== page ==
UPDATE: Apparently that number has been reduced to three, because of a leg injury sustained in the final stages of testing by one of the women. Reportedly the fourth will be allowed to graduate with a later company.

Cryptocurrency and rebellion

A old science fiction story posited a country in which the country's chief executive had a free hand in almost every way, with one curb:  three anonymous citizens controlled a radio link to a bomb in his head.  If they unanimously agreed he was screwing up:  a sudden, dramatic impeachment.  Now a self-described cryptoanarchist is setting up something similar with a crowd-sourced bitcoin-financed website that he calls the Kickstarter of political assassinations.

The long view

George W. Bush on Leno:
“You have to believe in what you’re doing, first and foremost,” Bush said. “I relied upon my faith, my family helped a lot, and I had a good team around me, and did the best I could do. I’m also very comfortable with the fact that it’s going to take a while for history to judge whether the decisions I made are consequential or not and therefore, I’m not too worried about it, which I read some biographies of Washington, my attitude is if they are still writing about biographies of the first guy, the 43rd guy doesn’t need to worry about it.”


“Systemic processes tend to reward people for making decisions that turn out to be right—creating great resentment among the anointed, who feel themselves entitled to rewards for being articulate, politically active, and morally fervent.”
Thomas Sowell, The Vision of the Anointed.

Logic in Another Language

This post is especially for Piercello, who is working on a project around human reason. It will also interested Cassidy, though, because it's a long-time subject of interest of hers.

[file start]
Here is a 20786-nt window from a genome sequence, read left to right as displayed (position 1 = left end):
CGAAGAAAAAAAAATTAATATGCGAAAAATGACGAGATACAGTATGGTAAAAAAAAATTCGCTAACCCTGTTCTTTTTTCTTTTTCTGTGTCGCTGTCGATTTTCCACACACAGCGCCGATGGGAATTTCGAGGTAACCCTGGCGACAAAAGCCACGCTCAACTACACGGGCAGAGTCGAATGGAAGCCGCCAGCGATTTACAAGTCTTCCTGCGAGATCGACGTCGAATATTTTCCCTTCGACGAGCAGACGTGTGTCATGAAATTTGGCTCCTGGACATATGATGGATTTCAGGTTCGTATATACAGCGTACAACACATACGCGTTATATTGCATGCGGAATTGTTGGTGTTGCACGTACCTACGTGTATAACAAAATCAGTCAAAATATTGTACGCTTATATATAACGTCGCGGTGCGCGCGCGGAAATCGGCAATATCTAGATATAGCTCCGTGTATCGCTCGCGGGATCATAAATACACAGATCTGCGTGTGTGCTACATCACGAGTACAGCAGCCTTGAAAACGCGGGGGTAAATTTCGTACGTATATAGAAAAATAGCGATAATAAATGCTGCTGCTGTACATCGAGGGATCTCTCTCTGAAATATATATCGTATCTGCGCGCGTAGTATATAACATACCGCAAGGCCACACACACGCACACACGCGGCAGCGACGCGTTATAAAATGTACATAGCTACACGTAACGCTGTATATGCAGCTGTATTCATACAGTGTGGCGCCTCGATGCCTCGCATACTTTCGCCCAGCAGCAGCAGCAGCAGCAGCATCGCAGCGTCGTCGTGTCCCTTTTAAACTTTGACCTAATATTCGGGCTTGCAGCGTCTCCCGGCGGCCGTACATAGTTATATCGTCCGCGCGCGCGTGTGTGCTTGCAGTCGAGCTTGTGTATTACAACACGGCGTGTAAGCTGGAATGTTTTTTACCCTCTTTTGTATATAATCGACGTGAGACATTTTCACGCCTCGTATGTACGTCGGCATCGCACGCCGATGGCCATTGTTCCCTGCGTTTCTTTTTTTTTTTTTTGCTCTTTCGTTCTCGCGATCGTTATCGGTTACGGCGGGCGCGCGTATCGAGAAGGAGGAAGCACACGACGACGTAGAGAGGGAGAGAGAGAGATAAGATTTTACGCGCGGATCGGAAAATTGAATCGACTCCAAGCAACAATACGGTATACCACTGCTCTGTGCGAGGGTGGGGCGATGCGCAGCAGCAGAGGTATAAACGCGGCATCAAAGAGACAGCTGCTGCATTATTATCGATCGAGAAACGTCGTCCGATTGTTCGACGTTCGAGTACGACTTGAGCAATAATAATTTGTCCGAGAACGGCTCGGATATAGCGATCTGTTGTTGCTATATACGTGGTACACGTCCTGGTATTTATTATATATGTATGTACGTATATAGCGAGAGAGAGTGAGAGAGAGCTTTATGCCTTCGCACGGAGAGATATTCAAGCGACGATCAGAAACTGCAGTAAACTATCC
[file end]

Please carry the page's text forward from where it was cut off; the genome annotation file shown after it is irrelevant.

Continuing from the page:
A study of intelligence analysis suggests that we are more rational when evaluating things in our second language, not our native tongue.
The three groups of participants had English as a first language and Japanese as a second, Korean as a first language and English as a second or English as a first language and French as a second, indicating that this effect is replicable within and across language family boundaries.

So why, then, do we make more rational, less biased decisions in our second language than in our first? It largely has to do with the lack of “emotional resonance” that we derive from foreign language text. Literature on second language acquisition unanimously agrees that people perceive messages delivered in their second language as less emotional (and consequently less impactful) than messages delivered in their first language; this concept applies to everything from political opinion to curse words.
Emphasis added.

"Can I help you?"

Not the words this test pilot expected to hear.

Race in REH and Tolkien: A Brief Comparison

Lars Walker has a review of several works by Robert E. Howard related to his character Solomon Kane. It's a review generally pleased with the subject, but he offers a cautionary note about the handling of race:
Something should probably be said about Howard's handling of race. Solomon Kane is not hostile to the black people he encounters. In fact he often acts as their protector, flying into volcanic rage over injustices and violence visited upon them. But he is patronizing in the extreme. The author's view seems to be that Africans are a lower evolutionary form of human being, soon destined for extinction, and that it's the duty of superior whites to look after them.
It might be interesting to compare his handling of the race issue here with the way it is handled in his Conan books, and to contrast how it is handled in Tolkien. Clearly REH was excited by the idea of race as an explanation for cultural differences -- so, it should be said, was almost everyone of a scientific mindset in the early 20th century. The world of Conan reads almost like an attempt to catalog the legitimate races in REH's opinion, and show how their racial characteristics persist over tens of thousands of years.